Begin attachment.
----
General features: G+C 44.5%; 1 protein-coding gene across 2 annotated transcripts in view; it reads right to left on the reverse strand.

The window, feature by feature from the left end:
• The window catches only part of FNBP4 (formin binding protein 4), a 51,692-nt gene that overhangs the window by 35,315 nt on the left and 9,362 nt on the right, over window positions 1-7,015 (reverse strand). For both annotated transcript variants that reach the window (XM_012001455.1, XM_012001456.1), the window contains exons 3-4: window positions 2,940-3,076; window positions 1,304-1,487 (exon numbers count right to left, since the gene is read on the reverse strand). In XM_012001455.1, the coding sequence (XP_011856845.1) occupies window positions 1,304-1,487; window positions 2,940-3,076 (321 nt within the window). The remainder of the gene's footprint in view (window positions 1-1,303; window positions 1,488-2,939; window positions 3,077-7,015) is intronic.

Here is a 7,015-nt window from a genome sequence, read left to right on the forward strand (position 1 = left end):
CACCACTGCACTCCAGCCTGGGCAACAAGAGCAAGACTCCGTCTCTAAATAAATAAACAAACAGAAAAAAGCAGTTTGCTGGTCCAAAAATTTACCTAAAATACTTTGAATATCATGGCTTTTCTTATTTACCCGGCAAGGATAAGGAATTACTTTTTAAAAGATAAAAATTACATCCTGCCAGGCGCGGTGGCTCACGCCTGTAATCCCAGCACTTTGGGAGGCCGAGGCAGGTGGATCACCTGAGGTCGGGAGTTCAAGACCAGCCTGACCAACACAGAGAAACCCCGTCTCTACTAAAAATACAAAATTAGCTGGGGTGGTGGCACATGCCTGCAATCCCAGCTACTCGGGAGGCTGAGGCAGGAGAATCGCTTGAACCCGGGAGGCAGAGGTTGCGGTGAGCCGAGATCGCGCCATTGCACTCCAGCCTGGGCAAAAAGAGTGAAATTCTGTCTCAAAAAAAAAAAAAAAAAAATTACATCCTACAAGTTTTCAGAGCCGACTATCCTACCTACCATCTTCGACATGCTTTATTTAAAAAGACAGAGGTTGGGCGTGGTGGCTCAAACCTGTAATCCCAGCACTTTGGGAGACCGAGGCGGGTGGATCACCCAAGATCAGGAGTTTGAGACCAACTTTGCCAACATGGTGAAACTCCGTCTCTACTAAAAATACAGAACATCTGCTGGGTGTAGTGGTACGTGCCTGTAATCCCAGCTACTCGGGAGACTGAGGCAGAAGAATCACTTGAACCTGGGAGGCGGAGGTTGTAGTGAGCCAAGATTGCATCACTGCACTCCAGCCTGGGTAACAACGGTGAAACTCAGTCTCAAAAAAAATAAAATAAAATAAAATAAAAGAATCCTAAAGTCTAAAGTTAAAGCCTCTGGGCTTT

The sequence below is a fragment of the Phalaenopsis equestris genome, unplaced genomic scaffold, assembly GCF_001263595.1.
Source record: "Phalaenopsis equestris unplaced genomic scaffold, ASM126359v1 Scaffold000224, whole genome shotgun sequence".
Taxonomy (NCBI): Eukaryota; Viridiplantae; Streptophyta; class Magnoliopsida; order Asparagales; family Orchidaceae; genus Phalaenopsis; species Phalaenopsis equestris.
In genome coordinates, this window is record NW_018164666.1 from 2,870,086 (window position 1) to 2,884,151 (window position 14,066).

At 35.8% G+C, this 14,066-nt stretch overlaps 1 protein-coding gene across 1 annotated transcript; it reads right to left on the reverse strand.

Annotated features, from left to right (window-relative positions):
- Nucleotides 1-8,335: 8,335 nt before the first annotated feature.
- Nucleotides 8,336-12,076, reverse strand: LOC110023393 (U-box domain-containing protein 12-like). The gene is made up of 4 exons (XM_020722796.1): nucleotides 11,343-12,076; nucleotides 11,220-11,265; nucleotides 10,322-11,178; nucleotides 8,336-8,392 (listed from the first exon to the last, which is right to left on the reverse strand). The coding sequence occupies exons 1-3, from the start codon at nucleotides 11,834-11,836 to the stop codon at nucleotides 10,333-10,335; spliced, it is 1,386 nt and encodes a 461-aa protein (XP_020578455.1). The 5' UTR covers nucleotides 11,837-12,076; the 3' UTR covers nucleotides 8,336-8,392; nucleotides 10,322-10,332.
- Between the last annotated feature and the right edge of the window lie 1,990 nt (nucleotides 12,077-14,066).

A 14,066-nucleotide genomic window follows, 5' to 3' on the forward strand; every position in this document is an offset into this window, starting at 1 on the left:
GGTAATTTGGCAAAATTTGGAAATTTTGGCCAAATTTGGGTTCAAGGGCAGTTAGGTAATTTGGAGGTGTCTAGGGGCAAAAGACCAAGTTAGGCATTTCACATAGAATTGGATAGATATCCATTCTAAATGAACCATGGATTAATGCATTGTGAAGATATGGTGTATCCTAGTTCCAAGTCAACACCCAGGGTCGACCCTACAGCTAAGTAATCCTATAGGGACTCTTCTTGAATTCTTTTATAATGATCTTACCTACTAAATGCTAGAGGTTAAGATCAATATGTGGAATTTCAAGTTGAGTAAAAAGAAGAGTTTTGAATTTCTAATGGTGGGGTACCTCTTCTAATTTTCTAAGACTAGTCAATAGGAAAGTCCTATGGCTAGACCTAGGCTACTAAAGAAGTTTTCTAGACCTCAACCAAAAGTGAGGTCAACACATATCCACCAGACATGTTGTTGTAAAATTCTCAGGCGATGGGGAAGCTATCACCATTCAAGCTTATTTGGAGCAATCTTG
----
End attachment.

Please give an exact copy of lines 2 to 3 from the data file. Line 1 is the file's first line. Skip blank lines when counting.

The window, feature by feature from the left end:
• The window catches only part of FNBP4 (formin binding protein 4), a 51,692-nt gene that overhangs the window by 35,315 nt on the left and 9,362 nt on the right, over window positions 1-7,015 (reverse strand). For both annotated transcript variants that reach the window (XM_012001455.1, XM_012001456.1), the window contains exons 3-4: window positions 2,940-3,076; window positions 1,304-1,487 (exon numbers count right to left, since the gene is read on the reverse strand). In XM_012001455.1, the coding sequence (XP_011856845.1) occupies window positions 1,304-1,487; window positions 2,940-3,076 (321 nt within the window). The remainder of the gene's footprint in view (window positions 1-1,303; window positions 1,488-2,939; window positions 3,077-7,015) is intronic.